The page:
I’ve got lots of my own tips (etc.) and I know there are many of you who do, too!
I want to know (and share!) many of the things we do, ingredients we use, tools that help and anything else to make the experience of preparing food and eating it better-tastier-easier-healthier (etc.).
Here are a few questions and ideas to get started:
best ways to cut/peel onions? to reduce tears? to produce finer or more precise slices?
how to make produce stay fresh longer? ripen more quickly?
knife sharpening: do you do your own? if so, what method(s)?
weird molecular gastronomy stuff that works even in a home kitchen?
substitutions for common ingredients? for uncommon ingredients?
what kitchen tool(s) do you love/rely on?
how do you lower the GI of a meal (if you do)?
what’s your favourite ingredient and why?
what are some other questions, problems, solutions you have?
Here’s one of mine:
I’ve recently learned how to use mandoline - for a long time I was too freaked out to use it because I thought I’d slice my hands up… Recently I gave it a try, and have been using it to make salads more delish by thinly slicing cukes (lengthwise), carrots and radishes.
Here’s a detailed review with instructions for the model I have: http://www.kitchenaudition.com/?page_id=1659
There are other makes and models around, I’ve only used this one. An extra tip for this model (and others too, perhaps) is that the screw that adjusts the blade height will need to be readjusted periodically while slicing as it can loosen and therefore make the slices thicker; other than that, I love using it.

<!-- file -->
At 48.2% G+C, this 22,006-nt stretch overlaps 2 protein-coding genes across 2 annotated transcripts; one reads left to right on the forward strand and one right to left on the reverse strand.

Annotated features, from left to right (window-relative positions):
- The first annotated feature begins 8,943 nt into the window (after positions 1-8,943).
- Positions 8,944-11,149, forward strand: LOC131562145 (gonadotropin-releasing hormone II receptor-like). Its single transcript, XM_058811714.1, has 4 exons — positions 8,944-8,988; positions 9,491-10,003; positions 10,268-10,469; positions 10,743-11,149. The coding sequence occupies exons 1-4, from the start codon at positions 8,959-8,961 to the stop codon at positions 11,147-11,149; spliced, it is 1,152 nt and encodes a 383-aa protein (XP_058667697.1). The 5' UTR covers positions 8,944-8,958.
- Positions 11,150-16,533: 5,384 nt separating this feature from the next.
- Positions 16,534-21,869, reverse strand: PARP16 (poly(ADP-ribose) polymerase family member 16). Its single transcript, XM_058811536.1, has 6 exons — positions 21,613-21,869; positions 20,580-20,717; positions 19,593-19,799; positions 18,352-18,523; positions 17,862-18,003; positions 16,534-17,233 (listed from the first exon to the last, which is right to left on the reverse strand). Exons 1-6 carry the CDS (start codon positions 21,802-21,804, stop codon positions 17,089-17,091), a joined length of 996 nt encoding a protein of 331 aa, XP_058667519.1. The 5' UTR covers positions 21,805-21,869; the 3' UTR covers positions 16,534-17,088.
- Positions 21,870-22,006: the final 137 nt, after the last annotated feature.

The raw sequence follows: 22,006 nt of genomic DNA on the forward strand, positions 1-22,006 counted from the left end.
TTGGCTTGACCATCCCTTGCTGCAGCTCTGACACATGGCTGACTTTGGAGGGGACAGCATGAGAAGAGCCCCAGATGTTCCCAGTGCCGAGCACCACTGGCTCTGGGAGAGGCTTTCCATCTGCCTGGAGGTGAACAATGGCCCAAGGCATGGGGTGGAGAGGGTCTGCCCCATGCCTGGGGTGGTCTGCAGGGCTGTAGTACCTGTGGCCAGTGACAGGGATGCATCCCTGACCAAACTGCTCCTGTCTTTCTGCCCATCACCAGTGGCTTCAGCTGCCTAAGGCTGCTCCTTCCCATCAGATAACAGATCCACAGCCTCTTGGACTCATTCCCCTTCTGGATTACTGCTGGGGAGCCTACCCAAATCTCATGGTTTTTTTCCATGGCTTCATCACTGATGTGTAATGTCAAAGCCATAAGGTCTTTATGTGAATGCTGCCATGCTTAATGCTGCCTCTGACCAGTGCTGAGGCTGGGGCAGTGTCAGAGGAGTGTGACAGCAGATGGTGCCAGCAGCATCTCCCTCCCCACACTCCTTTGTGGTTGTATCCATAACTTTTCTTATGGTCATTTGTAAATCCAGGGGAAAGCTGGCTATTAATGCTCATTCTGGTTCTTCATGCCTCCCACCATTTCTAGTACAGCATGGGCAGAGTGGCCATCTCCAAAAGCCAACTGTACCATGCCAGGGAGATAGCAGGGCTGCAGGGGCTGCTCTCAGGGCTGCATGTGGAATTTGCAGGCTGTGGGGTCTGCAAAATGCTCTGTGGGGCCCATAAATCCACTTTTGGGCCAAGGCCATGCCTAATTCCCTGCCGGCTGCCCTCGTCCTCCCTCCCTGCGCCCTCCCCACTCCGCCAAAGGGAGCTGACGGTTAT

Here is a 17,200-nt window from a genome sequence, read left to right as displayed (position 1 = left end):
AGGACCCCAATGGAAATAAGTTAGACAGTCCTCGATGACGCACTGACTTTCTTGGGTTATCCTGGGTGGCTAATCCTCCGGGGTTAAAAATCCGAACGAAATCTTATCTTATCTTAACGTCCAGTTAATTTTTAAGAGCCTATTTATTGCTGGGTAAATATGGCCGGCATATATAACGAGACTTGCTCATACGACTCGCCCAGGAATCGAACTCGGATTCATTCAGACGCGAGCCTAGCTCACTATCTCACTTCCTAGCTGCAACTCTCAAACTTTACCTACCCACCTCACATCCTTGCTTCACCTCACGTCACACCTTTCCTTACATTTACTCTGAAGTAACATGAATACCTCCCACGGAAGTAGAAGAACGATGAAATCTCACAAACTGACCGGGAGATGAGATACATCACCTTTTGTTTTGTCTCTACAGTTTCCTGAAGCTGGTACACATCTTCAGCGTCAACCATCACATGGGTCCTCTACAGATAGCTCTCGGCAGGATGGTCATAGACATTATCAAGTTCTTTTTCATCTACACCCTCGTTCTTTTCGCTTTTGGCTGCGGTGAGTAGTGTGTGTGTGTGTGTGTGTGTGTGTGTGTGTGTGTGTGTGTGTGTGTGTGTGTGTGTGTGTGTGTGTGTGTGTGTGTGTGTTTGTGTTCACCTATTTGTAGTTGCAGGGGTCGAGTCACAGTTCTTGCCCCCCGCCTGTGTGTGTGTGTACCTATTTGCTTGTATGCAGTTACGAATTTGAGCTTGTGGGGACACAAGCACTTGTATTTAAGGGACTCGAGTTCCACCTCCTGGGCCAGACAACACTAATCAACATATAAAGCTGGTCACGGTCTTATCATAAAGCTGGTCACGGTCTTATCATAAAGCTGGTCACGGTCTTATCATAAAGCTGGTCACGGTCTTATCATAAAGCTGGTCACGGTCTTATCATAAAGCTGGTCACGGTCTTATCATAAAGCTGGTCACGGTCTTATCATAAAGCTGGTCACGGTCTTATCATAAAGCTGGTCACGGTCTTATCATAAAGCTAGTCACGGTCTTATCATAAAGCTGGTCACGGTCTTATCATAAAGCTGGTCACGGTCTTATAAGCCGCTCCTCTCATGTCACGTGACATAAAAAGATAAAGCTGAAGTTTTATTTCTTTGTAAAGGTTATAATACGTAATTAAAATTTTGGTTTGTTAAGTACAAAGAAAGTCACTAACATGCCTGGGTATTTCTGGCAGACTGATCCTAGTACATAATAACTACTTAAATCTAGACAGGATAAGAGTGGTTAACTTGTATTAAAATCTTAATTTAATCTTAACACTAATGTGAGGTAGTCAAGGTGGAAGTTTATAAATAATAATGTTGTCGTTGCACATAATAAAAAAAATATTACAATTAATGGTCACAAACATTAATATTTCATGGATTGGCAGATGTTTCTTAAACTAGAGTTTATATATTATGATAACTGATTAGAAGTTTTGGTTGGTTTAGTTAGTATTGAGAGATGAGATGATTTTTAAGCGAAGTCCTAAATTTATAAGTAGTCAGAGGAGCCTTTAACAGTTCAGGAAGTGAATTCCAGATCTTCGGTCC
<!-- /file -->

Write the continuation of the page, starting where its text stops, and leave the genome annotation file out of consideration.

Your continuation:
best way to avoid/reduce tears: turn on running water or bite down on a toothpick
how to ripen veggies quickly: place in a brown paper bag
substitution for ingredients: mashed cauli for mashed taters
what kitchen tools do I rely on: my VERY SHARP J.A. Henkels chefs knife
My favorite ingredient: ok, now that’s a hard one. Currently, I love garden tomatoes and avocados. But as the seasons change, so do my favorites
I love fresh herbs and grow my own. I grow them in pots so I can move them around the garden when the seasons change. I always grow basil near tomatoes as it helps keep pests at bay.
Don’t have many kitchen gadgets, I do have a mandolin, sharp knives are good, I buy quality saucepans and frypans because they are balanced nicely and last a long time.
And I am still (with one month of winter to go) picking my own cherry tomatoes.
It is hard to share kitchen skills without a video or being actually face to face. I’ll try to describe my technique for chopping onions. The video below from Gordon Ramsey shows the basic technique, but I do a few things differently.
So first, my knives are sharp, really sharp. I use a steel to keep my key knives razor sharp. The knife in this video is pretty sharp, but a sharper knife will go through the onion with almost no effort.
My changes to the technique in the video:
I cut the onion in half before peeling skin and I just pull the skin back I don’t necessarily remove it.